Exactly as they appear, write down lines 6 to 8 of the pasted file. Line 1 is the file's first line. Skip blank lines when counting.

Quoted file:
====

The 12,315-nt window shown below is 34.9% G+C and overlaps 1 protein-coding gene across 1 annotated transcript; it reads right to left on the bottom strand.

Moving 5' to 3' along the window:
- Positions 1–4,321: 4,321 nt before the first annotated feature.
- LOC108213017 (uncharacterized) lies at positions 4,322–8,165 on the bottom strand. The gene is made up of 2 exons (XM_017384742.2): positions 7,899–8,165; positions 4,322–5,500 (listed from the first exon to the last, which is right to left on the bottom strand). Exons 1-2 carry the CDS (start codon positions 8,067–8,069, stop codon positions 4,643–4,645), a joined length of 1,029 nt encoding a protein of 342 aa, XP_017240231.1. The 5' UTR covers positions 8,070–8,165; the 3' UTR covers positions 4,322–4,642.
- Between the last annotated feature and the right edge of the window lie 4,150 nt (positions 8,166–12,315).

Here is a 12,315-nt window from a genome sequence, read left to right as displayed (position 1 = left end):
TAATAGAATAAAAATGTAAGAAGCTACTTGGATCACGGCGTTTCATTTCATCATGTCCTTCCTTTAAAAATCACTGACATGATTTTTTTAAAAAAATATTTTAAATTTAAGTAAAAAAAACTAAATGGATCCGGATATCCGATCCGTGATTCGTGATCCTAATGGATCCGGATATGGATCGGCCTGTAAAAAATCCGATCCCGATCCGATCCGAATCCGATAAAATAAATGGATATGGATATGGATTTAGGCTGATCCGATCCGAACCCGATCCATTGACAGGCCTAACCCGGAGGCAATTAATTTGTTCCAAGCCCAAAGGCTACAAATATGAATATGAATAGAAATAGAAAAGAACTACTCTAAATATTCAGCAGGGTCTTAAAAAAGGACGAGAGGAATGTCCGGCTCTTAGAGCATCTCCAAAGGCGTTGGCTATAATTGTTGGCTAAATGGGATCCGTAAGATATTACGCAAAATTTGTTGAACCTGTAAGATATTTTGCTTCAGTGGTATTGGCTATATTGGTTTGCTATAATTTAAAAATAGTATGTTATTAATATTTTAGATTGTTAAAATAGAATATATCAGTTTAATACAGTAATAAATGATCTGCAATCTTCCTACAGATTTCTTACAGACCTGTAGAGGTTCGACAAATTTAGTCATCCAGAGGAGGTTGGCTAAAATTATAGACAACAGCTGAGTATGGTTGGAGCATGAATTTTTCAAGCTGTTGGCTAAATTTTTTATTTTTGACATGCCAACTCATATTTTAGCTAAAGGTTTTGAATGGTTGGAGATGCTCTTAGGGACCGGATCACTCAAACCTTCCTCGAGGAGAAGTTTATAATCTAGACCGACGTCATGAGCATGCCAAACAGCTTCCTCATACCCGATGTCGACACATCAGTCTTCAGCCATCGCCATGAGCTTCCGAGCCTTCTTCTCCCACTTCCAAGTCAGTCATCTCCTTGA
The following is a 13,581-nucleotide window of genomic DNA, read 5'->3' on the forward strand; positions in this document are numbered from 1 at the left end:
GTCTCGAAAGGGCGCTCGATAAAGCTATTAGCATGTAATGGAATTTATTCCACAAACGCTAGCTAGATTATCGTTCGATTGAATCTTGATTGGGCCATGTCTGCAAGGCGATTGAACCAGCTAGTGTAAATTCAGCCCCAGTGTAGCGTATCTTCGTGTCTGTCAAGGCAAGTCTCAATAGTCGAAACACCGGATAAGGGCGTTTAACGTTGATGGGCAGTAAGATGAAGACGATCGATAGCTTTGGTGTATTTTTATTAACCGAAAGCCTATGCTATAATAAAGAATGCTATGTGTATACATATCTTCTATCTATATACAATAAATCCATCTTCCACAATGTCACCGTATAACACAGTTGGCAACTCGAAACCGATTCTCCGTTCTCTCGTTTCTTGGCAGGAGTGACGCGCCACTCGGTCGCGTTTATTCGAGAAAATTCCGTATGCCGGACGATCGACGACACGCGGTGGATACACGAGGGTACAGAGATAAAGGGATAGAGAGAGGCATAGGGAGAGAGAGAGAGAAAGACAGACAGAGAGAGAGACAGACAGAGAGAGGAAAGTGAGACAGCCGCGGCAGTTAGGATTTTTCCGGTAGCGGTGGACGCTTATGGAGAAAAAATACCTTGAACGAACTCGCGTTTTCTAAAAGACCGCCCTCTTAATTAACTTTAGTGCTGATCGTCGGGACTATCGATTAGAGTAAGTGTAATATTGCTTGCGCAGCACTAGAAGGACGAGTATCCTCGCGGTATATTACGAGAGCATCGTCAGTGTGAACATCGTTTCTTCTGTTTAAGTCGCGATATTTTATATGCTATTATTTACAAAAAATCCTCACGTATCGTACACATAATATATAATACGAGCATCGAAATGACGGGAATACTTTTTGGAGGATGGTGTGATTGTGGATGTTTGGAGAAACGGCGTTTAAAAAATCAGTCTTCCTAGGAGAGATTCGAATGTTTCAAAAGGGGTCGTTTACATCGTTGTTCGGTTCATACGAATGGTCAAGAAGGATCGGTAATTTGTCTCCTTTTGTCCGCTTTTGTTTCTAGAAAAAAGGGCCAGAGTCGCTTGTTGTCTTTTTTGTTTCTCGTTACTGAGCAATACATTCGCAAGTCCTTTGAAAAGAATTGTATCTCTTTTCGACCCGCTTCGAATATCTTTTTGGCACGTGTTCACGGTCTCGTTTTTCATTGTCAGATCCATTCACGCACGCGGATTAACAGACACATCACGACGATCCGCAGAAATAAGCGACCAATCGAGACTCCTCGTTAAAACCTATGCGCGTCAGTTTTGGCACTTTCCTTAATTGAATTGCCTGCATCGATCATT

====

Here is a 12,315-nt window from a genome sequence, read left to right as displayed (position 1 = left end):
TAATAGAATAAAAATGTAAGAAGCTACTTGGATCACGGCGTTTCATTTCATCATGTCCTTCCTTTAAAAATCACTGACATGATTTTTTTAAAAAAATATTTTAAATTTAAGTAAAAAAAACTAAATGGATCCGGATATCCGATCCGTGATTCGTGATCCTAATGGATCCGGATATGGATCGGCCTGTAAAAAATCCGATCCCGATCCGATCCGAATCCGATAAAATAAATGGATATGGATATGGATTTAGGCTGATCCGATCCGAACCCGATCCATTGACAGGCCTAACCCGGAGGCAATTAATTTGTTCCAAGCCCAAAGGCTACAAATATGAATATGAATAGAAATAGAAAAGAACTACTCTAAATATTCAGCAGGGTCTTAAAAAAGGACGAGAGGAATGTCCGGCTCTTAGAGCATCTCCAAAGGCGTTGGCTATAATTGTTGGCTAAATGGGATCCGTAAGATATTACGCAAAATTTGTTGAACCTGTAAGATATTTTGCTTCAGTGGTATTGGCTATATTGGTTTGCTATAATTTAAAAATAGTATGTTATTAATATTTTAGATTGTTAAAATAGAATATATCAGTTTAATACAGTAATAAATGATCTGCAATCTTCCTACAGATTTCTTACAGACCTGTAGAGGTTCGACAAATTTAGTCATCCAGAGGAGGTTGGCTAAAATTATAGACAACAGCTGAGTATGGTTGGAGCATGAATTTTTCAAGCTGTTGGCTAAATTTTTTATTTTTGACATGCCAACTCATATTTTAGCTAAAGGTTTTGAATGGTTGGAGATGCTCTTAGGGACCGGATCACTCAAACCTTCCTCGAGGAGAAGTTTATAATCTAGACCGACGTCATGAGCATGCCAAACAGCTTCCTCATACCCGATGTCGACACATCAGTCTTCAGCCATCGCCATGAGCTTCCGAGCCTTCTTCTCCCACTTCCAAGTCAGTCATCTCCTTGA
The following is a 13,581-nucleotide window of genomic DNA, read 5'->3' on the forward strand; positions in this document are numbered from 1 at the left end: